Qualitative and Quantitative Research

In recent years the debate on qualitative versus quantitative research has been well documented (e.g. Crotty 1998; Leedy & Ormrod 2005; Miles & Huberman 1994). Much of this debate does not take into account the underlying epistemology, ontology, and theoretical perspectives from each side (Crotty 1998; Miles & Huberman 1994). As a result, issues of validity, objectivity, and the ability to generalise results become the main focus of debate rather than looking into the origins of the differences. In this section, the underlying principles and philosophy of qualitative and quantitative research will be discussed, followed by the justification of the qualitative approach used in this posting.

The fundamental difference between qualitative and quantitative research is in epistemology, the theory of knowledge embedded in the theoretical perspectives (Crano & Brewer 2002; Crotty 1998). The qualitative approach adopts the constructionist view as the main epistemology while the quantitative approach adopts the objectivist view (Crotty 1998). Constructionists argue that meaning and meaningful reality are constructed by humans. Objectivists, on the other hand, believe that meaning and meaningful reality exist outside any human consciousness. Therefore, the qualitative approach often uses in-depth involvement with the phenomena studied using tools such as participative observation or interview. The quantitative approach often takes distance from the phenomena studied, using tools such as survey questionnaires or controlled experiments in the laboratory (Leedy & Ormrod 2005). Quantitative researchers often use models that simplify the phenomena studied into several variables while assuming that other variables are constant (Leedy & Ormrod 2005; Sekaran 2000). Qualitative researchers reject such simplification and argue that ignoring some of the variables would make unrealistic and simplistic representation of the phenomena. Rather than making any simplification, qualitative researchers try to explore and understand the complexity of phenomena studied by immersing themselves into the subject matter. The models developed by qualitative researchers try to show such richness and complexity. That is why most qualitative research uses methods that interact directly with research participants such as in-depth interview and observation.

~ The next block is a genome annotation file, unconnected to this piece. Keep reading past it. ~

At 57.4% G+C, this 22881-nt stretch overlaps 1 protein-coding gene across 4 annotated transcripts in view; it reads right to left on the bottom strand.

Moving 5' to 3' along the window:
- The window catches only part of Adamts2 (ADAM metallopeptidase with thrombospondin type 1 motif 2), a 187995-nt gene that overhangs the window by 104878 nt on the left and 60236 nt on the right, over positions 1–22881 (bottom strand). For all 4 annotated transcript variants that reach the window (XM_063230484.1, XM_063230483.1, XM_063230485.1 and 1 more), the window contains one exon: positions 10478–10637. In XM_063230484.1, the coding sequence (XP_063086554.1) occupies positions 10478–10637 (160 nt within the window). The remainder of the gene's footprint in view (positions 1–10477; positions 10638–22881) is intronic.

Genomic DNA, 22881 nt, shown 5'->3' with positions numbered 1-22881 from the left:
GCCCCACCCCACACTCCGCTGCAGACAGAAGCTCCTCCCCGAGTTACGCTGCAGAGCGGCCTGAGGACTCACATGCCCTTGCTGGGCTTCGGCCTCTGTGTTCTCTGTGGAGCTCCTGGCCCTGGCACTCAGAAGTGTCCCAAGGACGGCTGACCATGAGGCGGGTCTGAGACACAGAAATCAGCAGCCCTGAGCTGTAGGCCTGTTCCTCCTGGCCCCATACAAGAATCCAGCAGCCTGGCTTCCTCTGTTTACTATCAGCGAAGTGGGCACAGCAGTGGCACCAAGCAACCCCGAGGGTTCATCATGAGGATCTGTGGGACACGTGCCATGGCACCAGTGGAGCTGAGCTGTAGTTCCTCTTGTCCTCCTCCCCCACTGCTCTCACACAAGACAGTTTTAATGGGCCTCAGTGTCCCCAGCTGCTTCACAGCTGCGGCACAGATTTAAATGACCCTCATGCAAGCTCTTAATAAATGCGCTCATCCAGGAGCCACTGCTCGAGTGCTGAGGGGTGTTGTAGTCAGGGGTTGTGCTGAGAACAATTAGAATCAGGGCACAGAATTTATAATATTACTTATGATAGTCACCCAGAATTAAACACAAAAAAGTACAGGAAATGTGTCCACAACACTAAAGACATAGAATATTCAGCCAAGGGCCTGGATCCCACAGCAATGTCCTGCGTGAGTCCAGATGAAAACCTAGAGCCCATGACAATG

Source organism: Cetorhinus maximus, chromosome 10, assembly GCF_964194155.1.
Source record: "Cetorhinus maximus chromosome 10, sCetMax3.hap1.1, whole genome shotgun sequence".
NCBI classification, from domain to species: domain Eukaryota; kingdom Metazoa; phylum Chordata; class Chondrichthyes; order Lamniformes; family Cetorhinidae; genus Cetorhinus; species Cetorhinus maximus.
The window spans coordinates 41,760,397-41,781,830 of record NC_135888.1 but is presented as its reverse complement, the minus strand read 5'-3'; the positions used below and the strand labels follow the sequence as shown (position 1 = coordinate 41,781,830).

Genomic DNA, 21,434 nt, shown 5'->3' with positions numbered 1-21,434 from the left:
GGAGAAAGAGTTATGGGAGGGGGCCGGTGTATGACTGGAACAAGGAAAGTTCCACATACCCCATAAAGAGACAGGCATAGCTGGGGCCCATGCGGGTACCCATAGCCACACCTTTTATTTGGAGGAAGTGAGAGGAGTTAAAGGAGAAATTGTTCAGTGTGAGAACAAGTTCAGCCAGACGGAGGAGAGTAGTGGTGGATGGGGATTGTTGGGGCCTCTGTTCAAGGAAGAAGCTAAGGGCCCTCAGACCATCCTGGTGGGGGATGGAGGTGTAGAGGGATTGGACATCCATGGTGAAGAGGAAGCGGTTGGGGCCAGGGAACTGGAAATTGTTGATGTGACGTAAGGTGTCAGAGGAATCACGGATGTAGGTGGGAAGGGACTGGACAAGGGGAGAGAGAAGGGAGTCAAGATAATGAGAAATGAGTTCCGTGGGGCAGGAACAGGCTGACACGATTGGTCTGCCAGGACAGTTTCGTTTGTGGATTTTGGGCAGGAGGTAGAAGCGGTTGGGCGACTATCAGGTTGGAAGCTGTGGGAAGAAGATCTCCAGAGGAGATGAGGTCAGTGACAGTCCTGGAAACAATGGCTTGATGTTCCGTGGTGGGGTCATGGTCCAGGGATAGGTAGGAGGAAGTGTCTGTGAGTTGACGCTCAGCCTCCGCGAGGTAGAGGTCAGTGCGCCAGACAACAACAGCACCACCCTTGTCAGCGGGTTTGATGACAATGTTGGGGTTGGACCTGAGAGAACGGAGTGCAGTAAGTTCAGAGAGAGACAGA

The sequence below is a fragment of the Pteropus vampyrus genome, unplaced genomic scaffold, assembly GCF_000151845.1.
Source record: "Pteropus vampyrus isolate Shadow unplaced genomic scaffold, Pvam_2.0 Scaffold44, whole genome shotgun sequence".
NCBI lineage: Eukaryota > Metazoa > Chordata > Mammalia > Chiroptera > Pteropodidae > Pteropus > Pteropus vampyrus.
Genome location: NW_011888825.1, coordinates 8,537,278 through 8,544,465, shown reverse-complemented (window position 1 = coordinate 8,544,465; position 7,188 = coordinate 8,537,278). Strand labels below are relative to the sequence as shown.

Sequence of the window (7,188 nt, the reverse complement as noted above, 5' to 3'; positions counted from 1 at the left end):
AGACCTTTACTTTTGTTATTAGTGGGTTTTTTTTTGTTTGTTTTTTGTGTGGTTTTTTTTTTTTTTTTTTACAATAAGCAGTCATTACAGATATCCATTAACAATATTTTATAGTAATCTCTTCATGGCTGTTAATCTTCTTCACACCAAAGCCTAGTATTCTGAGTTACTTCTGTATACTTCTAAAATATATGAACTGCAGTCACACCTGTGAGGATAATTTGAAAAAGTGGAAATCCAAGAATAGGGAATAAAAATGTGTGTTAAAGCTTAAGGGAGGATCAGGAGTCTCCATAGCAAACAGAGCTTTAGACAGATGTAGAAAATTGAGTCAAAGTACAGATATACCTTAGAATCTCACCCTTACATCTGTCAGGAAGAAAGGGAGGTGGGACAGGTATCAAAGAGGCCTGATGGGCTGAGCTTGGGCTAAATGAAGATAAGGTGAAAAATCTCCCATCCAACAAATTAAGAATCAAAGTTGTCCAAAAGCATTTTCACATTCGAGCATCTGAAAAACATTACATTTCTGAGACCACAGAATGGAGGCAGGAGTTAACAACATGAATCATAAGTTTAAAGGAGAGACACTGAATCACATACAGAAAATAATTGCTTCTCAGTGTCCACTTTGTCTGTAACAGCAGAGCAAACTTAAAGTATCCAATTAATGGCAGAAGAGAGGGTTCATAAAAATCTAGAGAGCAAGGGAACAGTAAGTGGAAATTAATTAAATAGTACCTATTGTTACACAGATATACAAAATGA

References

Crano, W.D. & Brewer, M.B. 2002, Principles and Methods of Social Research, 2nd edn, Lawrence Erlbaum Associates, Mahwah.

Crotty, M. 1998, The Foundations of Social Research: Meaning and Perspective in The Research Process, Allen & Unwin, St Leonards.

Leedy, P.D. & Ormrod, J.E. 2005, Practical Research: Planning and Design, 8th edn, Pearson, Upper Saddle River.

Miles, M.B. & Huberman, A.M. 1994, Qualitative Data Analysis: An Expanded Sourcebook, 2nd edn, Sage Publications, Thousand Oaks.

Sekaran, U. 2000, Research Methods for Business: A Skill-building Approach, 3rd edn, John Wiley & Sons, New York.

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